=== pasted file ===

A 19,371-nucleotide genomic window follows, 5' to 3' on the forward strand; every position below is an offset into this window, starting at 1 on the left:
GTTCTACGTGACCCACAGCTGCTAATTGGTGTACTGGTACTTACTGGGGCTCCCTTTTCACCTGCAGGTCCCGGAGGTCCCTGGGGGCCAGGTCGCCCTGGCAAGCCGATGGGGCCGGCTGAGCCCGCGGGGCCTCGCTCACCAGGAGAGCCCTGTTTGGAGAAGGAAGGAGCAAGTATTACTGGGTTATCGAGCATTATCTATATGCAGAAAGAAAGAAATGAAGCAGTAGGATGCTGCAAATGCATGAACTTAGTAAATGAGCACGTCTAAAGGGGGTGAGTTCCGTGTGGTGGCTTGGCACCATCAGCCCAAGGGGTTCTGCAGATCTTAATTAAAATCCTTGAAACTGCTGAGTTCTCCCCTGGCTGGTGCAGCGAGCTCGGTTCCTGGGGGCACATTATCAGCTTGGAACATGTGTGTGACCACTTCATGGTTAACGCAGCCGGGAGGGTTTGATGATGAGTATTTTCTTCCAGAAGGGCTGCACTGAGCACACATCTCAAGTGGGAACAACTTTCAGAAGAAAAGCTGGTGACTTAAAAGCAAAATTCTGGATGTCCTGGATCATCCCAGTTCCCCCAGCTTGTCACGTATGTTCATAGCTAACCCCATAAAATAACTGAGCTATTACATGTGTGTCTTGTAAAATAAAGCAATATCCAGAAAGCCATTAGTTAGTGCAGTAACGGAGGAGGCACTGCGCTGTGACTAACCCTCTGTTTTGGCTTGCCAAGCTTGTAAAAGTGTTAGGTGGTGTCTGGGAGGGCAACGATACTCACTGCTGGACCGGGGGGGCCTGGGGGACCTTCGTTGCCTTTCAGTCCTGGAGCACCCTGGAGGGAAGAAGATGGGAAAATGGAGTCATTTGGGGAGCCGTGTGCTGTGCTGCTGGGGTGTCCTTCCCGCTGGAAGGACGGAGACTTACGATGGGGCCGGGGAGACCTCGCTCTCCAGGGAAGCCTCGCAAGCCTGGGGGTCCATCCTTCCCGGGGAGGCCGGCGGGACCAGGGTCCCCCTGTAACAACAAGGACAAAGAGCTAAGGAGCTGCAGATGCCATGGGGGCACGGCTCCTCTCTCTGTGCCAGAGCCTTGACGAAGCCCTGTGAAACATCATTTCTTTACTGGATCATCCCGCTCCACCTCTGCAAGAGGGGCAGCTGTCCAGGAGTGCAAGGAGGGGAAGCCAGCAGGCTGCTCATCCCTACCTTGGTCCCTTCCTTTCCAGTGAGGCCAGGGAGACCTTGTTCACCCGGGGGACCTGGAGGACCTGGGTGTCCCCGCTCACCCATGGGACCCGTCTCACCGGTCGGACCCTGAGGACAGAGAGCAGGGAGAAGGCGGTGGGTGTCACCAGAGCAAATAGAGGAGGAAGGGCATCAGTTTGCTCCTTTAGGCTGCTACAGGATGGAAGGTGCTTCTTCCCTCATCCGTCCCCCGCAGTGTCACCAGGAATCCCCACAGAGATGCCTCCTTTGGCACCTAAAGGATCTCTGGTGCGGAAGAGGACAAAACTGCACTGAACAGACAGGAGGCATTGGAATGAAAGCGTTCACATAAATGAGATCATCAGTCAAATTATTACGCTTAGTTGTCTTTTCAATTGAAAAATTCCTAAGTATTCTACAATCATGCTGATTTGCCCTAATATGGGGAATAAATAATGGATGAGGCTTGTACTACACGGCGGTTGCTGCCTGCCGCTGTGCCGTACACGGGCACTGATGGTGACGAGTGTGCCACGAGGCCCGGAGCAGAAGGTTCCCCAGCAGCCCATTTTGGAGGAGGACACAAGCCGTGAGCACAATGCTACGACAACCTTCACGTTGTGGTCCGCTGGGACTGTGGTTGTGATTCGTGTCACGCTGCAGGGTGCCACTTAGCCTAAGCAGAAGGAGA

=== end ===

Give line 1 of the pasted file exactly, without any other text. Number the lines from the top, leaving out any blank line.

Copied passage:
A 19,371-nucleotide genomic window follows, 5' to 3' on the forward strand; every position below is an offset into this window, starting at 1 on the left: